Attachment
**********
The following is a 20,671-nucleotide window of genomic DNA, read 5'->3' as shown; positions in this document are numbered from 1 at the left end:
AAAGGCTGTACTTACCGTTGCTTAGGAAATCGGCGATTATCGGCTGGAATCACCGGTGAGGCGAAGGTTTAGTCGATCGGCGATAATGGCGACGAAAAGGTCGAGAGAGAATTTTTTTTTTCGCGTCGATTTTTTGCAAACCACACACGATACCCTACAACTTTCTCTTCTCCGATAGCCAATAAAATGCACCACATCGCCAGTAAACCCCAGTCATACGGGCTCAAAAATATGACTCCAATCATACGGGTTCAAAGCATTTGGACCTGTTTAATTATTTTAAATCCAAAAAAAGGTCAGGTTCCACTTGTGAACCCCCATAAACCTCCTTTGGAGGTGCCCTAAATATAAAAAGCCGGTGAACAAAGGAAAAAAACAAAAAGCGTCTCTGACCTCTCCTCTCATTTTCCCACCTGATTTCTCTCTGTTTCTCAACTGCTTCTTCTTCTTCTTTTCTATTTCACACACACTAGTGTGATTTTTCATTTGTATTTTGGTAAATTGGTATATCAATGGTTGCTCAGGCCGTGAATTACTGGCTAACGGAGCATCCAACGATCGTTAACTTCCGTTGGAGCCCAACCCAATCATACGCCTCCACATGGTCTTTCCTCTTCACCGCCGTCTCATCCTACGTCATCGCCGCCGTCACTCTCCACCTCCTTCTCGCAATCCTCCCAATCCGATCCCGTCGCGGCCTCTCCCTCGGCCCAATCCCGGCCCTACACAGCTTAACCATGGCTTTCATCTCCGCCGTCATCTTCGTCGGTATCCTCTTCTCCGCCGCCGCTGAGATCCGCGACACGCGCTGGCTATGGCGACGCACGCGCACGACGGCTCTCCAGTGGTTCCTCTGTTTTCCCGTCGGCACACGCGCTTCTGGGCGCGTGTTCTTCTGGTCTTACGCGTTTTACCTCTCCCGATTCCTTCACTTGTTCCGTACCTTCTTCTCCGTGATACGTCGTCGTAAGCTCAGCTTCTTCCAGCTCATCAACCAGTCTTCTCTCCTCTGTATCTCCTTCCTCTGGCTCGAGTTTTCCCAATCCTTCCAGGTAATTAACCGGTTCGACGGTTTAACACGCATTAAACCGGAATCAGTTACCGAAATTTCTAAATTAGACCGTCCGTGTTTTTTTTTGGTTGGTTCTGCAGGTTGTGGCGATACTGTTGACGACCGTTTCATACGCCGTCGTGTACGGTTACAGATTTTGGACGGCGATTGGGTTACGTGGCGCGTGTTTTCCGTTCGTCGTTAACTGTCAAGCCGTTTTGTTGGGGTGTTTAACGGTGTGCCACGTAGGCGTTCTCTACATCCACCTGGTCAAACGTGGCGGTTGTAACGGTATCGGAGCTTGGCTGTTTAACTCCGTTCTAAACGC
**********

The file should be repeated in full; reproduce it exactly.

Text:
The following is a 20,671-nucleotide window of genomic DNA, read 5'->3' as shown; positions in this document are numbered from 1 at the left end:
AAAGGCTGTACTTACCGTTGCTTAGGAAATCGGCGATTATCGGCTGGAATCACCGGTGAGGCGAAGGTTTAGTCGATCGGCGATAATGGCGACGAAAAGGTCGAGAGAGAATTTTTTTTTTCGCGTCGATTTTTTGCAAACCACACACGATACCCTACAACTTTCTCTTCTCCGATAGCCAATAAAATGCACCACATCGCCAGTAAACCCCAGTCATACGGGCTCAAAAATATGACTCCAATCATACGGGTTCAAAGCATTTGGACCTGTTTAATTATTTTAAATCCAAAAAAAGGTCAGGTTCCACTTGTGAACCCCCATAAACCTCCTTTGGAGGTGCCCTAAATATAAAAAGCCGGTGAACAAAGGAAAAAAACAAAAAGCGTCTCTGACCTCTCCTCTCATTTTCCCACCTGATTTCTCTCTGTTTCTCAACTGCTTCTTCTTCTTCTTTTCTATTTCACACACACTAGTGTGATTTTTCATTTGTATTTTGGTAAATTGGTATATCAATGGTTGCTCAGGCCGTGAATTACTGGCTAACGGAGCATCCAACGATCGTTAACTTCCGTTGGAGCCCAACCCAATCATACGCCTCCACATGGTCTTTCCTCTTCACCGCCGTCTCATCCTACGTCATCGCCGCCGTCACTCTCCACCTCCTTCTCGCAATCCTCCCAATCCGATCCCGTCGCGGCCTCTCCCTCGGCCCAATCCCGGCCCTACACAGCTTAACCATGGCTTTCATCTCCGCCGTCATCTTCGTCGGTATCCTCTTCTCCGCCGCCGCTGAGATCCGCGACACGCGCTGGCTATGGCGACGCACGCGCACGACGGCTCTCCAGTGGTTCCTCTGTTTTCCCGTCGGCACACGCGCTTCTGGGCGCGTGTTCTTCTGGTCTTACGCGTTTTACCTCTCCCGATTCCTTCACTTGTTCCGTACCTTCTTCTCCGTGATACGTCGTCGTAAGCTCAGCTTCTTCCAGCTCATCAACCAGTCTTCTCTCCTCTGTATCTCCTTCCTCTGGCTCGAGTTTTCCCAATCCTTCCAGGTAATTAACCGGTTCGACGGTTTAACACGCATTAAACCGGAATCAGTTACCGAAATTTCTAAATTAGACCGTCCGTGTTTTTTTTTGGTTGGTTCTGCAGGTTGTGGCGATACTGTTGACGACCGTTTCATACGCCGTCGTGTACGGTTACAGATTTTGGACGGCGATTGGGTTACGTGGCGCGTGTTTTCCGTTCGTCGTTAACTGTCAAGCCGTTTTGTTGGGGTGTTTAACGGTGTGCCACGTAGGCGTTCTCTACATCCACCTGGTCAAACGTGGCGGTTGTAACGGTATCGGAGCTTGGCTGTTTAACTCCGTTCTAAACGC